Is Information Ethics Culturally Relative?

Is Information Ethics Culturally Relative?

Philip Brey (University of Twente, The Netherlands)
DOI: 10.4018/978-1-60566-196-4.ch001
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Abstract

In this chapter, I examine whether information ethics is culturally relative. If it is, different approaches to information ethics are required in different cultures and societies. This would have major implications for the current, predominantly Western approach to information ethics. If it is not, there must be concepts and principles of information ethics that have universal validity. What would they be? I will begin the chapter by an examination of cultural differences in ethical attitudes towards privacy, freedom of information, and intellectual property rights in Western and nonwestern cultures. I then analyze the normative implications of these findings for doing information ethics in a cross-cultural context. I will argue for a position between moral absolutism and relativism that is based on intercultural understanding and mutual criticism. Such a position could be helpful in overcoming differences and misunderstandings between cultures in their approach to information and information technologies.
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Moral Relativism And Information Ethics

In discussions of moral relativism, a distinction is commonly made between descriptive and metaethical moral relativism. Descriptive moral relativism is the position that as a matter of empirical fact, there is extensive diversity between the values and moral principles of societies, groups, cultures, historical periods or individuals. Existing differences in moral values, it is claimed, are not superficial but profound, and extend to core moral values and principles. Descriptive moral relativism is an empirical thesis that can in principle be supported or refuted through psychological, sociological and anthropological investigations. The opposite of descriptive moral relativism is descriptive moral absolutism, the thesis that there are no profound moral disagreements between societies, groups, cultures or individuals. At issue in this essay will be a specific version of descriptive moral relativism, descriptive cultural relativism, according to which there are major differences between the moral principles of different cultures.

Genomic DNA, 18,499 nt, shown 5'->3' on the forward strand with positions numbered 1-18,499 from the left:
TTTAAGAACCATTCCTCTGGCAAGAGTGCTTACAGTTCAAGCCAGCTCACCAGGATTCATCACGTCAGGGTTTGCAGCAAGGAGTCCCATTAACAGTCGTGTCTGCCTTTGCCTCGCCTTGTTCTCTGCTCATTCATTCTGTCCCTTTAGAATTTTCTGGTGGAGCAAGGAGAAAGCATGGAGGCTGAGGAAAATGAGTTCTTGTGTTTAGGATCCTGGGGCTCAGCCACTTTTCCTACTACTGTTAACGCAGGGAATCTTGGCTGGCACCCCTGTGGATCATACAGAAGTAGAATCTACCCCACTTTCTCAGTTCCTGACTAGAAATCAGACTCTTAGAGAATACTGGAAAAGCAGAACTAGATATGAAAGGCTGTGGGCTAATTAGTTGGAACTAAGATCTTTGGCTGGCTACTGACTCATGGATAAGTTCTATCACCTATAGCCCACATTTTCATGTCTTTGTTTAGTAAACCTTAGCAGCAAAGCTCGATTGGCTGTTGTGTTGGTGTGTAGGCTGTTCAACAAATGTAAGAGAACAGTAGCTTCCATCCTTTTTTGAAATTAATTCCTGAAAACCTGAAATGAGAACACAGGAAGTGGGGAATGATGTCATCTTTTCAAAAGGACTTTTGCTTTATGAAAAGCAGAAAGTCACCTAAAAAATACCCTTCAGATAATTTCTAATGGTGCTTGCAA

Much more controversial than the thesis of descriptive moral relativism is the thesis of metaethical moral relativism, according to which the truth or justification of moral judgments is not absolute or objective, but relative to societies, groups, cultures, historical periods or individuals.2 Whereas a descriptive relativist could make the empirical observation that one society, polygamy is considered moral whereas in another it is considered immoral, a metaethical relativist could make the more far-reaching claim that the statement “polygamy is morally wrong” is true or justified in some societies while false or unjustified in others. Descriptive relativism therefore makes claims about the values that different people or societies actually have whereas metaethical relativism makes claims about the values that they are justified in having. Metaethical moral relativism is antithetical to metaethical moral absolutism, the thesis that regardless of any existing differences between moral values in different cultures, societies, or individuals, there are moral principles that are absolute or objective, and that are universally true across cultures, societies or individuals. Metaethical moral absolutism would therefore hold that the statement “polygamy is morally wrong” is either universally true or universally false; it cannot be true for some cultures or societies but false for others. If the statement is true, then societies that hold that polygamy is moral are in error, and if it is false, then the mistake lies with societies that condemn it.

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